Carter Conlon remembers moments in the pulpit when the truths of covenant grace became clear to Dad: “If you start from tape one of that series, and follow it in sequence, you come to the point where he says, ‘I’ve got it! I don’t know about you, but I’ve got it!’ I remember his hands going up in the air, ‘Praise God!’ when it finally hit him, ‘I can’t please God no matter what I do. I’ve already pleased him in Christ.’ It was almost the difference between the old and the new covenants. He had grown up under a rigid Pentecost that produces almost an eggshell walk – ‘Oh, God, I shouldn’t have thought that.’ He was very, very concerned about pleasing God; it was the core of his being. But when he finally realized he couldn’t please God – that he was fully accepted, received, and cleansed in Christ, made fully a son, that he could not add to his stature in the sight of God – that’s when there was a release.”
A few lines down in that same chapter, Gary Wilkerson goes on to say that “What I saw happen with Dad was an evolution from the ministry of condemnation to the ministry of reconciliation.” Coming as it does, so late in the book and so late in the inarguably-effective life and ministry of Wilkerson himself, the impression one gets is that we Christians can indeed spend most of an entire lifetime trying to “earn” God’s approval or “pay Him back” for all the horrible things we have thought, said, and done, and yet remain blind, at a heart level, to the central truth to which we will readily agree: “God loves me.”
The primary reason that God choose to reveal Himself through the life, death and resurrection of His Son Jesus is that he loves you. Not the “you” of anyone who might happen to be reading these words, but you personally.
Like so many other people working in Christian ministry, or just trying to be an adequate provider of love and support for my family, there have been many times when I have fallen into the trap of trying to earn God’s approval, even though my doctrine tells me that God is already well pleased with me, and the Resurrection has sealed forever the price God was willing to pay to purchase me back from the dead. We live in a fallen, crass world of relational commerce – “I do for you, so that you do for me.” – but the love of God is not bound by our human distortions. The love of God for sinners like you and me transcends all categories, breaks through all boundaries and rips into the time-space continuum just long enough to give us all the evidence we truly need to let go of our doomed-to-fail self-improvement projects, set aside our skepticism and accept His invitation to take a seat at His table as Honored Guest.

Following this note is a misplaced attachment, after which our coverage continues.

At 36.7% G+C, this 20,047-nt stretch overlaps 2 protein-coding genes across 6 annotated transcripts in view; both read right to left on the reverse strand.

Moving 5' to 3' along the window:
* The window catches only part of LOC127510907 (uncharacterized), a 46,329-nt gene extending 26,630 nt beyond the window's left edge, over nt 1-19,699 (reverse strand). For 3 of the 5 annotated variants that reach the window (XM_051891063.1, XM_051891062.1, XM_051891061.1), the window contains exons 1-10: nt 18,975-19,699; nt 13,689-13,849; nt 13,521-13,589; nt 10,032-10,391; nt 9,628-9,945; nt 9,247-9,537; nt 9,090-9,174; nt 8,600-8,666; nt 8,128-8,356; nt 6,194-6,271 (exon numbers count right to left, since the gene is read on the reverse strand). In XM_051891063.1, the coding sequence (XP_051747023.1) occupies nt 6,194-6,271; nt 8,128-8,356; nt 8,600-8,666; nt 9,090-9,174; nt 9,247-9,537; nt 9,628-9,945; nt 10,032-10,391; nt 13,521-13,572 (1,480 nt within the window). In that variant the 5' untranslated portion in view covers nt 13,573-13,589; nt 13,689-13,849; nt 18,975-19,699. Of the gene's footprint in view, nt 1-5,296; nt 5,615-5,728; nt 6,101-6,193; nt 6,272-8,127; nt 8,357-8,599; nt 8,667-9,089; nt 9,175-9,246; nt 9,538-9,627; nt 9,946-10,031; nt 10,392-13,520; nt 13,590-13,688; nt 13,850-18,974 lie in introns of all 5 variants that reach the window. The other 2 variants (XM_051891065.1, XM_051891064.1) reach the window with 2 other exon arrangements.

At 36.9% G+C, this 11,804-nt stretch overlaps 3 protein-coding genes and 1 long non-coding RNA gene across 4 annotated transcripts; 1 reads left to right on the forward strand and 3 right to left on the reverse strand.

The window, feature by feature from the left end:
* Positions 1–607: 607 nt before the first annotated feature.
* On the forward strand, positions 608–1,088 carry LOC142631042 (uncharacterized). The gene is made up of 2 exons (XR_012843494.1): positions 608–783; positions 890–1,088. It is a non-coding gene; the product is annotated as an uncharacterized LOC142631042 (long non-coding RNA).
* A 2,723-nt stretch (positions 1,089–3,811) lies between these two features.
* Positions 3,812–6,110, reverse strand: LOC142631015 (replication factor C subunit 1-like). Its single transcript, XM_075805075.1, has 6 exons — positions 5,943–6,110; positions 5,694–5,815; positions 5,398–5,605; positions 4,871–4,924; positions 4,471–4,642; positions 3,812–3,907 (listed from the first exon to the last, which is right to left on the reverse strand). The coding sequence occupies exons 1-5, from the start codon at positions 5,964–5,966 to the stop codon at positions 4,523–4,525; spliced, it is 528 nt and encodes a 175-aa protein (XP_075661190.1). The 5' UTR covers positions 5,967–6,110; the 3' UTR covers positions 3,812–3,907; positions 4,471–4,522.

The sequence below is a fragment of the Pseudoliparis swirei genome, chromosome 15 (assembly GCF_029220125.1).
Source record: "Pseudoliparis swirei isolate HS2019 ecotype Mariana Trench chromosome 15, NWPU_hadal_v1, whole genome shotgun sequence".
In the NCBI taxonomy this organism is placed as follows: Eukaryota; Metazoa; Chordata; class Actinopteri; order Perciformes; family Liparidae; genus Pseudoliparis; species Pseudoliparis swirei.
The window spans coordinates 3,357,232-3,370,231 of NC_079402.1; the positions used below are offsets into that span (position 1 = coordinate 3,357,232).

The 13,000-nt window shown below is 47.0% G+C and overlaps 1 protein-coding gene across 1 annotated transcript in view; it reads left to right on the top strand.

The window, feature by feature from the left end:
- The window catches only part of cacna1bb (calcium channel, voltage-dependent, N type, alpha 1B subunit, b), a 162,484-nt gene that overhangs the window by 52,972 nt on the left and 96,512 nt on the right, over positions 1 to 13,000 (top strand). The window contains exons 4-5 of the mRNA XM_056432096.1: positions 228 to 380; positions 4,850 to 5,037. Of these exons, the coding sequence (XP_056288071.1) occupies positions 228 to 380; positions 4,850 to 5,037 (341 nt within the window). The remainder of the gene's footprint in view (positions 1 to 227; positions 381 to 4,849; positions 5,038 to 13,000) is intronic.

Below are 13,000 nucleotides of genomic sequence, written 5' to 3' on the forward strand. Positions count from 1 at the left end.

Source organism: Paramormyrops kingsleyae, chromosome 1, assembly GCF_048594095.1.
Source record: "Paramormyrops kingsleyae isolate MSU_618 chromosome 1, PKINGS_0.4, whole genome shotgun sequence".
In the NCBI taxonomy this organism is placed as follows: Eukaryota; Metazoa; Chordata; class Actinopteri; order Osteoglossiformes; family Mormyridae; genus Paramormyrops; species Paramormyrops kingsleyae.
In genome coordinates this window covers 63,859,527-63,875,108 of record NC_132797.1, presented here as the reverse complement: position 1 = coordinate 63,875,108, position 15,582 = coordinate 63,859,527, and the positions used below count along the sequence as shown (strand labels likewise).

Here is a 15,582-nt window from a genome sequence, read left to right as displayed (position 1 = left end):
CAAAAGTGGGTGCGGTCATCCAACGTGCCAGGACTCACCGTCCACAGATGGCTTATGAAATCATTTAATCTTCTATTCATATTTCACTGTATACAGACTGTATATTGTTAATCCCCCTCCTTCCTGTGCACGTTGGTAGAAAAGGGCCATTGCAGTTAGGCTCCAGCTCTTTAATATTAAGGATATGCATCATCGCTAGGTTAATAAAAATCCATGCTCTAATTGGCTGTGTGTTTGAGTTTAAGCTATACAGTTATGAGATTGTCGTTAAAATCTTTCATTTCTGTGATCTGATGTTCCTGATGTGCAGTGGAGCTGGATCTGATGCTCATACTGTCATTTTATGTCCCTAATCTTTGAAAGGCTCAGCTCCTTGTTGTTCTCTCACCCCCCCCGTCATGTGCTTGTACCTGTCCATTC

So how much does God love me, personally? Gary Wilkerson’s biography “coincidentally” fell into my hands at a time when I was struggling mightily to receive the love of God. Much like David Wilkerson, I too have been shown just how petty and selfish I am, how futile all my efforts are to gain acceptance, how deeply I need the accepting love of God the Father and how closely I resemble the word picture of “wretched, pitiful, poor, blind and naked” that Jesus Himself articulates in Revelation 3:17. Don’t you love it when God hears a prayer of desperation…and visibly answers it?
We need absolute confidence in God the Father’s love for us to be able to effectively move out in service to others. His love has already been given. Will we receive it?
Isaiah 64:6 (ESV)
We have all become like one who is unclean, and all our righteous deeds are like a polluted garment. We all fade like a leaf, and our iniquities, like the wind, take us away.
“For God so loved the world, that he gave his only Son, that whoever believes in him should not perish but have eternal life.”
For I am sure that neither death nor life, nor angels nor rulers, nor things present nor things to come, nor powers, nor height nor depth, nor anything else in all creation, will be able to separate us from the love of God in Christ Jesus our Lord.